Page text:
A front-runner to become Israel’s new heavy-lift helicopter, the CH-53K King Stallion, took to the skies last week making its international flying debut at the Berlin Air Show where it demonstrated its flight capabilities, maneuverability and advanced fly-by-wire technology.
Built by Lockheed Martin Sikorsky, the same maker of the Yasur – which has been in use by the Israel Air Force since 1969 – the CH-53K is competing against Boeing Co.’s smaller twin-rotor CH-47 Chinook helicopter for Israel’s business – a competition that pits an expensive next-generation aircraft against a less-expensive global workhorse.
With a maximum carrying weight of 36,000 pounds, the CH-53K offers three times the carrying power of its predecessor and has been designed by the company to ensure reliability, low maintenance and enhanced survivability.
“I can tell you with confidence that this is not your average helicopter,” Sikorsky president Dan Schultz told reporters, explaining that while the body of the aircraft may look similar to the Yasur, the CH-53K is a “modern aircraft” with digital fly-by-wire avionics, fully integrated flight and navigation displays, composite airframe, aluminum gearboxes and triple redundant systems.
“It’s going to be a safer system,” said Col. Hank Vanderborght, a manager of the CH-53K program for the US Marine Corps, which is buying 200 of the helicopters, four of which are to be declared ready for combat use by December 2019.
With a cruising speed of 360 kph (223 miles/hr) and a range of 530 miles, the aircraft can be used in a variety of missions, including rescue operations, transport missions, tactical troop lifts as well as support for special operations.
“For us in the Marine Corps, we have almost the same size helicopter that is replacing the 53E but this helicopter [CH-53K] can lift three times more in the same ambient conditions and that is a significant step in capabilities,” Vanderborght said.
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Another main advantage of the aircraft is its aerial refueling capability, which can significantly increase the range of the aircraft, he said. When asked by reporters if that meant opening the possibility to fly to Iran and back, he responded: “Correct, wherever you want to go.”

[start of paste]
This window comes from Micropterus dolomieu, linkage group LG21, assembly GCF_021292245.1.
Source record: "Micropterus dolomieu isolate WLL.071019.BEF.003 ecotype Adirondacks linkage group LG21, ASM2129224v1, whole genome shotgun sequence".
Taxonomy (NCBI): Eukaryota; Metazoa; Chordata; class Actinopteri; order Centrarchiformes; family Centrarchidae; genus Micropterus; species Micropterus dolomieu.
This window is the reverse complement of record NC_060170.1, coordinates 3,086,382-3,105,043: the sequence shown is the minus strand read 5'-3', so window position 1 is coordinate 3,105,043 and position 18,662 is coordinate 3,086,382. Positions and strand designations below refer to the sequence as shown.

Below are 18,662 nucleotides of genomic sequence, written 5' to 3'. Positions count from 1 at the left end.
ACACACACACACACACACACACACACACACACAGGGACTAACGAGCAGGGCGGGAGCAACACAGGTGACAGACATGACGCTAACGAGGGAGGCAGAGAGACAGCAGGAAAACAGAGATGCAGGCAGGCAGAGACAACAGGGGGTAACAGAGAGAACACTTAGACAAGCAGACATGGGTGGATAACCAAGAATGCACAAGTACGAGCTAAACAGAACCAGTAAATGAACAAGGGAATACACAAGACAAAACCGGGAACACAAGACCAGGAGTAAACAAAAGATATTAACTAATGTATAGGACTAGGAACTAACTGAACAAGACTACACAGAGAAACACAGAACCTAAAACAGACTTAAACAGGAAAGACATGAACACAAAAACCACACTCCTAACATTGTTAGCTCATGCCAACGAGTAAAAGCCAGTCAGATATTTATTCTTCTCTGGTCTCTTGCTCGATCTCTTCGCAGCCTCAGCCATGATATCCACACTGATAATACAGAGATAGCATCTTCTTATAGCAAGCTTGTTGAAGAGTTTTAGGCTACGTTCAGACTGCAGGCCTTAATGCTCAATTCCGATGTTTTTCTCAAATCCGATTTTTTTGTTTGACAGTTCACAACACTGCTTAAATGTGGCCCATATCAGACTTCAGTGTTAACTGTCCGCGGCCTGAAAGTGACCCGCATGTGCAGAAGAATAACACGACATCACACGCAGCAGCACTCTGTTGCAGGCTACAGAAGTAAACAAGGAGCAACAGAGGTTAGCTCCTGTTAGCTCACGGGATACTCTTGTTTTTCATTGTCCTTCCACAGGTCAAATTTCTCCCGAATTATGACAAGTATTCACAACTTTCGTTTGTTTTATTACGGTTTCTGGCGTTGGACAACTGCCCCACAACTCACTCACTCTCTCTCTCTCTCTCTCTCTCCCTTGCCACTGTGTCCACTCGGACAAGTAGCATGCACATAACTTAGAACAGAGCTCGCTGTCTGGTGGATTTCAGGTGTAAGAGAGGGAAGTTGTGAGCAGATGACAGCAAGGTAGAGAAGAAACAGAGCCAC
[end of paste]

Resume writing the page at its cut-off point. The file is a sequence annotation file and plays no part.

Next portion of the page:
“At the end of the day, during war, if you can’t get the stuff and the people to where it needs to be at the right time at the right place, you are not as effective in the battle-space as you could be,” said Vanderborght.
Echoing Vanderborght, CH-53K pilot Lt.-Col. J.C. Morel told The Jerusalem Post
that the workload for pilots in the helicopter is “significantly reduced” due to the fly-by-wire avionics.
According to Morel, one of the more challenging aspects for pilots is not being able to see, such as during low-level flying or in demanding conditions such as in the desert.
“If you look at the No. 1 cause of air crashes it’s usually due to human error,” he said. “With this aircraft almost everything has been offloaded to computers, which are able to fly the aircraft. When it comes down to the critical aspect of landing in the middle of the desert at night in this aircraft, you just press a button and it lands itself.”
“Pilots have more time to focus on the mission, to communicate and make decisions,” he added, reducing the possibility of pilot error.
According to Schultz, big data analytics is another key feature of the aircraft, which by having a predictive maintenance diagnostic system is able to reduce costs for the customer by identifying issues and notifying maintenance crews when a part needs to be replaced.
Schultz said that by not outsourcing the building of its transmissions and rotor blades, the planes and helicopters “are the most reliable and dependable out there,” also boosting the readiness rates of the aircraft over 90%.
With Israel needing to replace their 50-year-old Yasur heavy-lift aircraft by 2025, Col. Vanderborght said that the timeline to deliver the CH-53K to Israel – should the aircraft be chosen – is expected to be around 2023-2024.
One main issue bothering the Israeli Air Force with the CH-53K meanwhile, is the high cost which with an average unit purchase price of $87 million can even increase across the helicopter’s life cycle including non-recurring costs.
But, according to Schultz, with Germany interested in buying 45 to 60 of the CH-53K, the procurement cost for Israel could be reduced.
The Chinook is an advanced and versatile multi-role and multi-mission helicopter that features a full digital management system in the cockpit. In service in 20 different countries, it is a twin-engine, tandem rotor heavy-lift helicopter used mainly for troop transport, artillery placement and battlefield resupply. It has a cruising speed of 291 kph and mission range of 370.4 km.
Boeing’s Chinook was also on display at the Berlin Air Show and according to Steve Barlage, the senior manager for global sales – vertical lift division, the Chinook is “the right answer” for Israeli military requirements.
“It is a modern aircraft with proven reliability, low cost and affordability when buying the aircraft and the life-cycle costs are significantly lower when compared to other aircraft in its class,” he said.
According to Barlage, Boeing is currently producing three to four aircraft per month and if chosen by Israel, the IAF can have the Chinook operational within months.
“They can place the order and have the aircraft operational and ready to go at a moment’s notice,” he said.
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